The first is a big article in the latest issue of The National Interest, entitled "Imperial by Design." The article offers a compelling explanation for America's recent foreign policy failures, which he traces to the excesses and errors of the Clinton-era "liberal imperialists" and Bush-era neoconservatives. (Not surprisingly, Obama seems to be following the former's blueprint in most respects). Both groups sought to use American power to shape the world in our image, although Clinton did so rather gingerly while Bush & Co. did so with reckless abandon. This ambitious and largely bipartisan attempt to manage the entire globe ultimately led to two losing wars in Iraq and Afghanistan and a costly squandering of American power. Mearsheimer proposes a return to the earlier U.S. strategy of "offshore balancing," a strategy that would protect America's core interests at far less cost and generate less anti-American extremism. Ideally, this article ought to begin a long-overdue debate on the fundamentals of American grand strategy, but I'm not at all sure that it will. At this point there are too many people inside-the-Beltway with a vested interest in a global military footprint, and little interest in examining its do footprint, and little interest in examining the downside to this posture.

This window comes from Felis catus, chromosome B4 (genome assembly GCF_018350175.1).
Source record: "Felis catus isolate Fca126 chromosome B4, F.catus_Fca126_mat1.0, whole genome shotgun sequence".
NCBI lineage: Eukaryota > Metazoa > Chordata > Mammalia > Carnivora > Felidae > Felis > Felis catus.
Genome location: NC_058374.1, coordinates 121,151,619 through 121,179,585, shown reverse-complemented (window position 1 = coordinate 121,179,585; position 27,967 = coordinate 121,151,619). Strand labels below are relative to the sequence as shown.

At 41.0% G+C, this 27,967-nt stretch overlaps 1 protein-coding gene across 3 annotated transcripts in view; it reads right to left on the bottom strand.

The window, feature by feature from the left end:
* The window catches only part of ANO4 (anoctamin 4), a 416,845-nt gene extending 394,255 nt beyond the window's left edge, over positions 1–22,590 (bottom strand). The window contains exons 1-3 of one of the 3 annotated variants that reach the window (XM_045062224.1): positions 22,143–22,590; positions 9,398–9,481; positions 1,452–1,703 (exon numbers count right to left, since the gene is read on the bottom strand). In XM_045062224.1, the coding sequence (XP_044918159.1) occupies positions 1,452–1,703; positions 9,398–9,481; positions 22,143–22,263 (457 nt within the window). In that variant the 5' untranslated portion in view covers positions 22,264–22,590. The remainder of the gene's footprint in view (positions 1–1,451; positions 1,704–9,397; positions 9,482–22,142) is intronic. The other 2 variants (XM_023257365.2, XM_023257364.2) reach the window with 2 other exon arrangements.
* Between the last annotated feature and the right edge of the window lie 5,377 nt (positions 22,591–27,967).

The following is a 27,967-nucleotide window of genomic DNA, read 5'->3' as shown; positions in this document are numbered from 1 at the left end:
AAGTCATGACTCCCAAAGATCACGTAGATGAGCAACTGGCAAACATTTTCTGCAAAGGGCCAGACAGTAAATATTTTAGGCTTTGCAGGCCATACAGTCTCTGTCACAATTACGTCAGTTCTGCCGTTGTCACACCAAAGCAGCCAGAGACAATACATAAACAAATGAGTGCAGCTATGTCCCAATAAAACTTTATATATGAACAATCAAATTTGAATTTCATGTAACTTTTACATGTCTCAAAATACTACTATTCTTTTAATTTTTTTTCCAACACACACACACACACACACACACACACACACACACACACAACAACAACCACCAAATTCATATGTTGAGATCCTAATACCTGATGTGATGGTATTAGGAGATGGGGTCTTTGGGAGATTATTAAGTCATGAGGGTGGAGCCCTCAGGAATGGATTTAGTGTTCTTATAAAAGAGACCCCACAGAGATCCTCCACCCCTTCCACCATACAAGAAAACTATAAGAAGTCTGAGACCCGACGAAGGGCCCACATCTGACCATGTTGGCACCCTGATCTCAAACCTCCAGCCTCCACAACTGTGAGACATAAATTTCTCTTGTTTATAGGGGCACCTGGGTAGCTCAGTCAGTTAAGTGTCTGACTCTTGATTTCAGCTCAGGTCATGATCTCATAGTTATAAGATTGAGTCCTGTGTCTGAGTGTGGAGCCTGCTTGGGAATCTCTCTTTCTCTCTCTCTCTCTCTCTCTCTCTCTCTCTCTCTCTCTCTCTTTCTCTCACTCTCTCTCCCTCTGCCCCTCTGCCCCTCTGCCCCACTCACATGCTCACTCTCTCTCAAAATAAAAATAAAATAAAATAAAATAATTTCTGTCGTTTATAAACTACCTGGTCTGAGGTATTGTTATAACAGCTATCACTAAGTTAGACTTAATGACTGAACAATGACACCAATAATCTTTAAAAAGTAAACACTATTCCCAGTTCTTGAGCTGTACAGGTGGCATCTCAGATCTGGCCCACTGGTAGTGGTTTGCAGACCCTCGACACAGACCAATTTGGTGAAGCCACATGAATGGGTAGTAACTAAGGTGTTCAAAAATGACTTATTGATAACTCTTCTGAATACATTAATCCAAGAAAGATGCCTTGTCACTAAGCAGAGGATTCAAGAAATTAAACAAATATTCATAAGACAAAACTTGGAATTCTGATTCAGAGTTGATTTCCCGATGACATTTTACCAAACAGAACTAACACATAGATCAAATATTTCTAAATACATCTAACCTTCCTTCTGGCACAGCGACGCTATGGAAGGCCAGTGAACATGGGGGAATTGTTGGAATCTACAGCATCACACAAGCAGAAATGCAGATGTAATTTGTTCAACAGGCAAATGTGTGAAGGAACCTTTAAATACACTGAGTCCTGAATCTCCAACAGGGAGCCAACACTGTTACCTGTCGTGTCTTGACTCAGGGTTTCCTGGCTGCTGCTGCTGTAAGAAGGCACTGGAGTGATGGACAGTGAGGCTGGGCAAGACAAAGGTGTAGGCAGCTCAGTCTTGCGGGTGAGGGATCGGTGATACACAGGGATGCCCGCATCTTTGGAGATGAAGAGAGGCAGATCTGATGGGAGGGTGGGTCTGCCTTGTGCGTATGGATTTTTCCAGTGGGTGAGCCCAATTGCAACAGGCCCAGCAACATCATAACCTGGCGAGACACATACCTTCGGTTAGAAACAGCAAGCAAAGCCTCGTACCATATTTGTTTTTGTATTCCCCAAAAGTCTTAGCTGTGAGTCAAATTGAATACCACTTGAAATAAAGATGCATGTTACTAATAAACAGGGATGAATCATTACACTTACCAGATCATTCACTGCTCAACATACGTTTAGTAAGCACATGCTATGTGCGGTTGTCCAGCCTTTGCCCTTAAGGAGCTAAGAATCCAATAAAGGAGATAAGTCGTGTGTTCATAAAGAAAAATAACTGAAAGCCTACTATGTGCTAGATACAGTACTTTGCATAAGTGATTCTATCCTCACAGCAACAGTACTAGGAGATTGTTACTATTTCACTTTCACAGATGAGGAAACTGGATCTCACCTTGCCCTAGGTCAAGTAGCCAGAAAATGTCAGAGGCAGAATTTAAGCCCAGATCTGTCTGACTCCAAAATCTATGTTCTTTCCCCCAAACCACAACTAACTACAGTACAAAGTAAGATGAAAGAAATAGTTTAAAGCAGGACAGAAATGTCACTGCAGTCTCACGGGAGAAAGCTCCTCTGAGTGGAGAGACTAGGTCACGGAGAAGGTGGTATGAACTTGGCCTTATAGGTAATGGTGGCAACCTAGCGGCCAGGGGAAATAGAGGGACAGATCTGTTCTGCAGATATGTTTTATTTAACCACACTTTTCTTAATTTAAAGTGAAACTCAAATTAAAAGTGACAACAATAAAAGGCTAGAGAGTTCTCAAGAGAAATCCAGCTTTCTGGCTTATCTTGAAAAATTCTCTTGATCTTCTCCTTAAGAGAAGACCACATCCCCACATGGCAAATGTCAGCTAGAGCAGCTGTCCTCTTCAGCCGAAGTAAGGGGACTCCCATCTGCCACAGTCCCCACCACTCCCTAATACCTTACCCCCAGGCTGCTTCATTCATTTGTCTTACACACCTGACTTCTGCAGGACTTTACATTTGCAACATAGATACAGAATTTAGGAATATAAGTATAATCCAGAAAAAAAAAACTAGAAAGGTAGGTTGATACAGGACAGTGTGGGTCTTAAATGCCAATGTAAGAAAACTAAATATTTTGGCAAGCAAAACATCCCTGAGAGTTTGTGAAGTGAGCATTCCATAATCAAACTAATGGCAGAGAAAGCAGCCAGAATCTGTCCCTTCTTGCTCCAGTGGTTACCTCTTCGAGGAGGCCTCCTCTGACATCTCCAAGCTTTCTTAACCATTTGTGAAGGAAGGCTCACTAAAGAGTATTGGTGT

I hope that all of the people who helped push the UnitedStates to invade Iraq in 2003 read the front-page story in Sunday's New YorkTimes about a courageous soldier, Specialist Brendan Marrocco. It is heart-breaking. He lostboth arms and both legs to a roadside bomb in Iraq and is now in rehabilitation. Tens of thousands of others havesuffered or died in that unnecessary and foolish war. Marrocco's story, however, brings us face-to-face with war's horrible consequences and reminds us of the price that is paid when policymakers blunder into war.
I can't help but wonder what George Bush, Dick Cheney, Paul Wolfowitz, Condoleezza Rice, Donald Rumsfeld, William Kristol, James Woolsey, and Doug Feith will think when they read about the damage done to Specialist Marrocco's life and his family? Do they feel a secret shame, which they are too proud or afraid to voice? Do they have any regrets for the pain that they have caused him? Do they still believe they were right, even though so many Iraqi and American lives have been shattered, and Iraq is still a wreck of a country? Or do they simply turn the page without reflecting on the consequences of their actions, and hope that the rest of us will forget the role they played?
Wars are sometimes necessary, but that was certainly not true of the Iraq war. War should always be a last resort, because many of those who get caught up in the maelstrom suffer and die. The decision to send our armed forces into combat should never be made in a half-baked way. The decision should only come after there has been a vigorous and serious public debate about the costs, benefits, and possible alternatives to fighting.